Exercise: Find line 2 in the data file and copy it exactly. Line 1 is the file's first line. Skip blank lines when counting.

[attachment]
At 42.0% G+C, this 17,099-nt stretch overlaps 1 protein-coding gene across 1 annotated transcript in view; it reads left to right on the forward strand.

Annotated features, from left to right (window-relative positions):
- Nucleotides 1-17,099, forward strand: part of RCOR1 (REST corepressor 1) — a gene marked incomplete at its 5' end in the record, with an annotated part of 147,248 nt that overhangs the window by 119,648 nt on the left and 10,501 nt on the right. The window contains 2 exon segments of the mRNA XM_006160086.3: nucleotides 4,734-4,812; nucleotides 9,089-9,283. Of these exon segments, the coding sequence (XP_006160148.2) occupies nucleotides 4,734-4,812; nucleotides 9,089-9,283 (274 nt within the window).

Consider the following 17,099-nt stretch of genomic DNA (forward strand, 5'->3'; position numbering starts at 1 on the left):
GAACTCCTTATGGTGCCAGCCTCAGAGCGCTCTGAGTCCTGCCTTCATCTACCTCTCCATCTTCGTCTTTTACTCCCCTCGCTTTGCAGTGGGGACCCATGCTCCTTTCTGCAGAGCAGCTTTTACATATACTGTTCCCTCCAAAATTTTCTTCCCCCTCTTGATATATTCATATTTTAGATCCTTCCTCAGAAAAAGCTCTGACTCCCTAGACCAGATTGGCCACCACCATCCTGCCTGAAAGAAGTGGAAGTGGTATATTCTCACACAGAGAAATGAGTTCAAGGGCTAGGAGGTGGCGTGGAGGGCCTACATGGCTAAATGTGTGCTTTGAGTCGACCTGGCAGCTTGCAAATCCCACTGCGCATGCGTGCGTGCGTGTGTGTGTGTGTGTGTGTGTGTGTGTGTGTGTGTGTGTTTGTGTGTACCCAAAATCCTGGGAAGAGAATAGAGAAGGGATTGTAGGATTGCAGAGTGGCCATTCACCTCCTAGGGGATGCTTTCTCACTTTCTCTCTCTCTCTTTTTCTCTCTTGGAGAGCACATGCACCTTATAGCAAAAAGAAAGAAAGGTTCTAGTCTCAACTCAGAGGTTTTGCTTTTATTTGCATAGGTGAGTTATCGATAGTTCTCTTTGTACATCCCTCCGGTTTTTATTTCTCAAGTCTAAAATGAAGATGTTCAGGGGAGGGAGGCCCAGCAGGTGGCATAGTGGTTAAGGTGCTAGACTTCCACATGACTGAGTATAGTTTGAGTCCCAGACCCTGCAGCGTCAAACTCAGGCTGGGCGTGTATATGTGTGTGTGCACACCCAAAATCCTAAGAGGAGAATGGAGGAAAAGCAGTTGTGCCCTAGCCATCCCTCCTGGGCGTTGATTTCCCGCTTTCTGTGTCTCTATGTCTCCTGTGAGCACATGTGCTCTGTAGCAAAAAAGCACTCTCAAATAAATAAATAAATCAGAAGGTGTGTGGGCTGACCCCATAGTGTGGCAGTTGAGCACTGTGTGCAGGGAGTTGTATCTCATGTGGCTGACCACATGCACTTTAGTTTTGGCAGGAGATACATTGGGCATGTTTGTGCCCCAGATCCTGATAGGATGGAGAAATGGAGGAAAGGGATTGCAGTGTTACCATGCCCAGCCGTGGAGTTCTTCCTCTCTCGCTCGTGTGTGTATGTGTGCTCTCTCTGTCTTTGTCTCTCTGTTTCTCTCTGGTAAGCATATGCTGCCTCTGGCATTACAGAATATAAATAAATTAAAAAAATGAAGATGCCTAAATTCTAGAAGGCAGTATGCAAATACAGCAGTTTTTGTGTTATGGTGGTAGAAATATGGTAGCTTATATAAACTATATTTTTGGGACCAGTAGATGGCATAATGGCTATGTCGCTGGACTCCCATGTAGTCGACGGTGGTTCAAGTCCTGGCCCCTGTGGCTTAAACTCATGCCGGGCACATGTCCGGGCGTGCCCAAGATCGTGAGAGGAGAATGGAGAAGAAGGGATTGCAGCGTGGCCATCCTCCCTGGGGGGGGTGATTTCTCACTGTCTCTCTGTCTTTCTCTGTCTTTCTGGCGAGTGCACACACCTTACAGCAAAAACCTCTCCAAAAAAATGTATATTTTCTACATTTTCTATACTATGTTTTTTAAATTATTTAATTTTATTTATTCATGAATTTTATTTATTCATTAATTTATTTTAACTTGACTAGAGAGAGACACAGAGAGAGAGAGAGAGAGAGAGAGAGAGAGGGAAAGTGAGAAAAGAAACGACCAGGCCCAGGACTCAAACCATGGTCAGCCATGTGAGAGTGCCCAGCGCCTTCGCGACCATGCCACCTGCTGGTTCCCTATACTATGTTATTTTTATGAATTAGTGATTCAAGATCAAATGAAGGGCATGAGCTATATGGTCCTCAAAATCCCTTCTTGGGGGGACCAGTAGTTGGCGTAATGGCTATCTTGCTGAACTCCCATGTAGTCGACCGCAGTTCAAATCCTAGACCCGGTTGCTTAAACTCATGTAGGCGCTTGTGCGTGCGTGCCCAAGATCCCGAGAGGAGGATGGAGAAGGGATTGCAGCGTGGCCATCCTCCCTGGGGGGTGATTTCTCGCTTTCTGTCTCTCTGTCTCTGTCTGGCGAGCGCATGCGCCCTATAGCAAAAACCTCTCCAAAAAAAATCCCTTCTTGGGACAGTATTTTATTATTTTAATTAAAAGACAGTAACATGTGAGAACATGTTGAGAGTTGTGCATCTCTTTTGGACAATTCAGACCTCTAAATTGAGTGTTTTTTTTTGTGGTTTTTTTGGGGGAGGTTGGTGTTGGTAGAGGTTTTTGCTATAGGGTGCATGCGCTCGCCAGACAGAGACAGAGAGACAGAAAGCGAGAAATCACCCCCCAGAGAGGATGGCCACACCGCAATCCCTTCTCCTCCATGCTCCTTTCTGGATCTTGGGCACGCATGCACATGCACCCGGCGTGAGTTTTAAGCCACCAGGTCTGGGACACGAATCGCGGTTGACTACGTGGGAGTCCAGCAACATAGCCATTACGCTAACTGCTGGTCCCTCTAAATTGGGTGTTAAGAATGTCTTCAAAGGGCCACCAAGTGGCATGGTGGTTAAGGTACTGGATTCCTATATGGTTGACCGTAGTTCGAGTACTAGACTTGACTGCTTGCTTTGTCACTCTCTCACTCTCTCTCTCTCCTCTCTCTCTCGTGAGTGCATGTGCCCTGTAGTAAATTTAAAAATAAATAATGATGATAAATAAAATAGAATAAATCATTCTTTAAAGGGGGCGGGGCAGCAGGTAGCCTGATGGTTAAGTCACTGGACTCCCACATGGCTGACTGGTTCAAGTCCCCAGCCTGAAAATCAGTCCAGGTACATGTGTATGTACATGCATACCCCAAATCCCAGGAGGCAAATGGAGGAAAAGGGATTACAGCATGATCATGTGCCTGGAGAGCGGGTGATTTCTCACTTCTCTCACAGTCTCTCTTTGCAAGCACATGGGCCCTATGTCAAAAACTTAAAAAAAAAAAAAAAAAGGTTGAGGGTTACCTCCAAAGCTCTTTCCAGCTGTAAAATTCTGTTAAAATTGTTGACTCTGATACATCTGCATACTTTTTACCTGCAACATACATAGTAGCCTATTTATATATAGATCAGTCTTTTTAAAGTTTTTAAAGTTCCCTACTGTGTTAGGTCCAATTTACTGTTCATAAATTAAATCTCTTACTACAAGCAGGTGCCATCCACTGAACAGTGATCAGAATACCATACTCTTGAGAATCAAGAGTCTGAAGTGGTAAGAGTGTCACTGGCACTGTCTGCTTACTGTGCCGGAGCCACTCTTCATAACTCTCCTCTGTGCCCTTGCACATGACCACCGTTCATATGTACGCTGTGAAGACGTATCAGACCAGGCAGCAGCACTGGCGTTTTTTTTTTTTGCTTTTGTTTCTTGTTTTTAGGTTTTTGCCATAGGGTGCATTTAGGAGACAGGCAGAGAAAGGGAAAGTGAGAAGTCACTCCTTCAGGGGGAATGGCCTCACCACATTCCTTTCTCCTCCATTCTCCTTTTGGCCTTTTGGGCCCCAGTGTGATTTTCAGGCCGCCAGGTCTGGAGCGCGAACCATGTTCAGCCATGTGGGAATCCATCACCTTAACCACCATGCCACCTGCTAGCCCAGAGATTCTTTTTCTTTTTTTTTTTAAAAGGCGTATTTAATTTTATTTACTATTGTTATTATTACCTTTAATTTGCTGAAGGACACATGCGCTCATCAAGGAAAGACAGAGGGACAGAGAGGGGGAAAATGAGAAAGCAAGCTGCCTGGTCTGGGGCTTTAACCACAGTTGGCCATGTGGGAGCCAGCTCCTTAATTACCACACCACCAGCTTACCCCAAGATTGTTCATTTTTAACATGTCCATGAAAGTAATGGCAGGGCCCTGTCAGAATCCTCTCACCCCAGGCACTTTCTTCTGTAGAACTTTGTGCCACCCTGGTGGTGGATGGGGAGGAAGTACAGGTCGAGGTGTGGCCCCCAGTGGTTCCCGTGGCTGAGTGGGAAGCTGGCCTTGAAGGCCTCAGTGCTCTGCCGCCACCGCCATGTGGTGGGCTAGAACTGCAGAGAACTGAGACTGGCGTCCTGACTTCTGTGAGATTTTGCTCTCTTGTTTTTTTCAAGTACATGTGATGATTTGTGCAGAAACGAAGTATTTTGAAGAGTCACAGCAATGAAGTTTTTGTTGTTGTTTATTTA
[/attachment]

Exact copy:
Annotated features, from left to right (window-relative positions):